Below is the letter that was recently sent by HAP to the Government Inspector of the EFDC plan. The Government Inspector wrote to Epping Forest DC about their plan on 14th July, Epping Forest did not reply until September 4th, and then took yet another 3 weeks before their reply was made public on their website.
From the outset the Harlow Alliance Party took the view that those parts of the Local Plans of Epping Forest DC (EFDC), Harlow DC (HDC) and East Herts forming The Harlow and Gilston Garden Town should have been produced in one single Plan for the area. Each could then have consulted residents across the whole district at the same time and in the same way, without any conflict of interest. The outcome of not doing this has resulted in mixed messages, conflicting information about infrastructure requirements for an enlarged Harlow and each taking action in the meantime for the benefit of their own district to the detriment of others such as HDC’s plan for a tramway running from Gilston through Harlow and North Weald and on to Epping Tube Station and EFDC’s plan to redevelop parts of Epping.
The Government have recently indicated that they would like to see a reorganisation of Local Government, reducing the number but increasing the size of Local Authorities. We believe that by removing the sites from around Harlow from this Plan would give the opportunity to seek boundary changes, bringing into HDC’s boundary the Green Belt surrounding the town (which consists mostly of farm land), ensuring that it’s future is decided by the elected representatives of Harlow’s residents and not those of EFDC who in many cases live many miles away.
At the heart of the matter now is the fact that like HDC, EFDC’s document which runs to 27 pages gives predictions about future trends any of which could be affected by an infinite number of changes within society and concludes by saying that there is no need to make a single change to the proposals laid out in their Local Plan.
We would like to provide you with the following information, which leads us to the contrary view that thousands of new homes do not need to be built on (Harlow’s) Green Belt surrounding the town:
The predicted growth in the number of new households being created has continued a downward spiral since 2012, not just a few percentage points but a dramatic decline of over 50%. We note that other Planning Inspectors are questioning and rejecting Local Plans in other parts of the country where Local Authorities continue to ignore this downward trend at the expense of the Green Belt.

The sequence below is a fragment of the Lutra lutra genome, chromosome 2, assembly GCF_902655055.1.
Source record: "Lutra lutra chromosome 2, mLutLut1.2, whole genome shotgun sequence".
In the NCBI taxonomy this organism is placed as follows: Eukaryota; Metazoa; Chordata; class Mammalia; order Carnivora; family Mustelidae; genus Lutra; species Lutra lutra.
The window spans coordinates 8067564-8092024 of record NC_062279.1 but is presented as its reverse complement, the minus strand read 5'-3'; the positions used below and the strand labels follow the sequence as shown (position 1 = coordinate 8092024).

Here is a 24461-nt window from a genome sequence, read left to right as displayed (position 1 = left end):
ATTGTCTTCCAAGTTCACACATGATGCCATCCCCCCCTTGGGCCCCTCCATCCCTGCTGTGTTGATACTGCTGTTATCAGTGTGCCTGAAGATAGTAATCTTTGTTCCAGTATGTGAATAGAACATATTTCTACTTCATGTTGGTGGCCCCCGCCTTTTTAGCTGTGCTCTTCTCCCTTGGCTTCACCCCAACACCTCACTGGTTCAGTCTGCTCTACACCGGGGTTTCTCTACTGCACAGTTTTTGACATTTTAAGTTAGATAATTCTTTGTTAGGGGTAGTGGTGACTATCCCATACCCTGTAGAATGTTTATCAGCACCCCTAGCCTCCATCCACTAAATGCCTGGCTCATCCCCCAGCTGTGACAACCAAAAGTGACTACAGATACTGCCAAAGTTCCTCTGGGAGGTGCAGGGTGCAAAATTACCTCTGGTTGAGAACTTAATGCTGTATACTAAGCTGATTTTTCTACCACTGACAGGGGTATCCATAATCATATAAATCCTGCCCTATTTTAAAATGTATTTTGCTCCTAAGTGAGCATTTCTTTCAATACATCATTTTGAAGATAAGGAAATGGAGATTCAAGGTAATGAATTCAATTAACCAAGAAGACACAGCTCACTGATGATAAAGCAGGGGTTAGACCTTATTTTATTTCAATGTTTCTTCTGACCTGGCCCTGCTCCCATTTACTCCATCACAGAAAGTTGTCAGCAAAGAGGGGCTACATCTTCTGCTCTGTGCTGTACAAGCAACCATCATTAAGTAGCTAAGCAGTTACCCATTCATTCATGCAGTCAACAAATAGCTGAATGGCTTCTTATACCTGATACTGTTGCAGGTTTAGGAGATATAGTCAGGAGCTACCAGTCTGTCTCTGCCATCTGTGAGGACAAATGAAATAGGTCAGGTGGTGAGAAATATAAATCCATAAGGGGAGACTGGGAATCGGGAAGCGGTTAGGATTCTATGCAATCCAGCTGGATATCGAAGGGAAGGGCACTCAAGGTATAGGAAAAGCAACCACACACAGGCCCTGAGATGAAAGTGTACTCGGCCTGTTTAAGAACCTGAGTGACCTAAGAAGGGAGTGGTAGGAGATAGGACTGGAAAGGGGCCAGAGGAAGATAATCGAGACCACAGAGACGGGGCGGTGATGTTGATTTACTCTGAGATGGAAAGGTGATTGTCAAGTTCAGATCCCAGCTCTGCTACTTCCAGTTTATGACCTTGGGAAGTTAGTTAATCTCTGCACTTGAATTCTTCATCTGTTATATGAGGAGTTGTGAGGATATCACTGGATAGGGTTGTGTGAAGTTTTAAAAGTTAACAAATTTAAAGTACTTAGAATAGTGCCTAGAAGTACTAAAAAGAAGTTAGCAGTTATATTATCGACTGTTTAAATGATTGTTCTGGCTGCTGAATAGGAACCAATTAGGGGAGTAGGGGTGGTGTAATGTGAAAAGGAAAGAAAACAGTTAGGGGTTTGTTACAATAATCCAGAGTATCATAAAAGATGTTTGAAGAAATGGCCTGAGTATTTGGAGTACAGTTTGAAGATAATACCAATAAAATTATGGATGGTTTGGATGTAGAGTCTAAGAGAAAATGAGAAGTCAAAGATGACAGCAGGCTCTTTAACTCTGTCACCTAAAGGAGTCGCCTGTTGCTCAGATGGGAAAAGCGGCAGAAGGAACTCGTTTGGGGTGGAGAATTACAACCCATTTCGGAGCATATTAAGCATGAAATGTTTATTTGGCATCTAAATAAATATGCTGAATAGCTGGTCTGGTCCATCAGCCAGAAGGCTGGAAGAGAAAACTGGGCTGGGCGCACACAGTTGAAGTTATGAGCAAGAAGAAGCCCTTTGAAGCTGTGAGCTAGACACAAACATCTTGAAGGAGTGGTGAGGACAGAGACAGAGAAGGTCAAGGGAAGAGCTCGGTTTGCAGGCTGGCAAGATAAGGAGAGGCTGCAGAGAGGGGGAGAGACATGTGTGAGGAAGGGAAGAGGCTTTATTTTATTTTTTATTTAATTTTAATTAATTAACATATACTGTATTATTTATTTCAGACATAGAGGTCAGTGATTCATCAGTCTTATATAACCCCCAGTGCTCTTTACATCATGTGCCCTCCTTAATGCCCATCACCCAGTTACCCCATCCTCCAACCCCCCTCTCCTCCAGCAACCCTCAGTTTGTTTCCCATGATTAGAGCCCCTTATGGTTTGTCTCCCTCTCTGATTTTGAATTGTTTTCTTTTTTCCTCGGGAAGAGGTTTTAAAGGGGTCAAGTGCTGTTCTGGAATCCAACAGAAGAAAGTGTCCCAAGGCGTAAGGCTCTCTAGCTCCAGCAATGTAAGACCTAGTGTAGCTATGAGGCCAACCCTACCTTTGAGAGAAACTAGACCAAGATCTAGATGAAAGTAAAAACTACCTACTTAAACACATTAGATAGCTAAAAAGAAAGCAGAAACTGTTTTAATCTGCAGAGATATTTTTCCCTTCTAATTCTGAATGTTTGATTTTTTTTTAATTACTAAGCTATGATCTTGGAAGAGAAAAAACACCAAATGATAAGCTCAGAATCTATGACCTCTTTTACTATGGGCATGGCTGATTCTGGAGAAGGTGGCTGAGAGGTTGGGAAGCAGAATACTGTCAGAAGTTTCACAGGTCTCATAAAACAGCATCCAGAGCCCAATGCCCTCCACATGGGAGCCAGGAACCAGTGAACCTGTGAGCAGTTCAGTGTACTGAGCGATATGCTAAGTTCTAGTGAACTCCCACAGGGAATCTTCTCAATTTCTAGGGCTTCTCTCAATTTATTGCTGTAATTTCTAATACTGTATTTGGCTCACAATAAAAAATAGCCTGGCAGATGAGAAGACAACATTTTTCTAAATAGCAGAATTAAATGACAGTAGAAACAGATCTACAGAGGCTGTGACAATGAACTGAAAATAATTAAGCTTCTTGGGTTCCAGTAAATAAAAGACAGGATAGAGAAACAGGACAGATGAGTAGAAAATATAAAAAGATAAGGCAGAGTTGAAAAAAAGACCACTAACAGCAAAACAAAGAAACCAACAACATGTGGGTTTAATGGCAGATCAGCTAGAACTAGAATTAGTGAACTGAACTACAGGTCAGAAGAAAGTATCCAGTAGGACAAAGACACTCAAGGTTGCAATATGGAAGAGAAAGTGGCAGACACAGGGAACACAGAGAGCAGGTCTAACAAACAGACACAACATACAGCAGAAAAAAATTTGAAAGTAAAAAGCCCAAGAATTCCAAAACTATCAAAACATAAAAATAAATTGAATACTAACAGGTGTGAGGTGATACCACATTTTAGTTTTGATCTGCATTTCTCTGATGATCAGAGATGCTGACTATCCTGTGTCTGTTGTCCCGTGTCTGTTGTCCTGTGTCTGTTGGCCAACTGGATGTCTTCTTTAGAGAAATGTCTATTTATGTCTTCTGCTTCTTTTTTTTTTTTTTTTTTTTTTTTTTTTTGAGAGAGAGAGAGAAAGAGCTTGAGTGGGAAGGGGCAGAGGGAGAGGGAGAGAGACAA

At point 2.4 in The Epping Forest District Draft Plan of October 2016 it states that the population in the EFDC district has only increased by 17,000 in the 50 year period 1961 to 2011. The population of an area will only see significant increases when more homes are built, evidenced by the fact that since 2011 the population has grown by another 5000, due in the main to house building programmes already undertaken and the migration of people moving into the area from London
Most significantly, based on recent facts, in 2009 the population of the UK increased by 0.87%, the highest for many years. In the period 2016 to 2020 the increase averaged 0.63 per year. The figure for the period 2020 to 2025 is predicted by the Government to fall to 0.51% and in the years 2025 to 2030 to just 0.43%. With a new points based immigration system on the horizon, these figures are likely to fall even further. It is no coincidence that the 50% reduction in the yearly increase in the population mirrors the decline in the number of new households being predicted by the ONS.
There is no evidence provided that this Plan will address the acute housing need of a larger elderly population. Nationally there were 387,000 people in the UK over the age of 90 in 2002 but as at 2019 this figure had risen to 605,000. In the EFDC area the number of people over the age of 65 is expected to increase by 20% within the next five years. Very few of the homes being built in the area in recent years have been specifically designed for residents in this age group and with so few homes being built by the public sector, the real housing need is not being met by housebuilders who are just looking for profits.
The world of business has changed for ever as a result of Covid. Who would have thought in January 2020 let alone when this Plan was first published how the rest of the year and beyond would pan out. On-line shopping and working from home mean that for an increasing number of people it is no longer necessary for them to live near their work or shop. We have made the case to the Planning Inspector of the Harlow Local Plan that simply building a large number of homes will do nothing to regenerate Harlow by itself. EFDC’s plan to build a new leisure centre, shops and cinema in Epping gives even less confidence that building more homes in the EFDC area within The Harlow and Gilston Garden Town will help regenerate Harlow.
In conclusion, to ignore the evidence about the increase in household numbers is an error of judgement, building on Green Belt is a one off, once lost, always lost.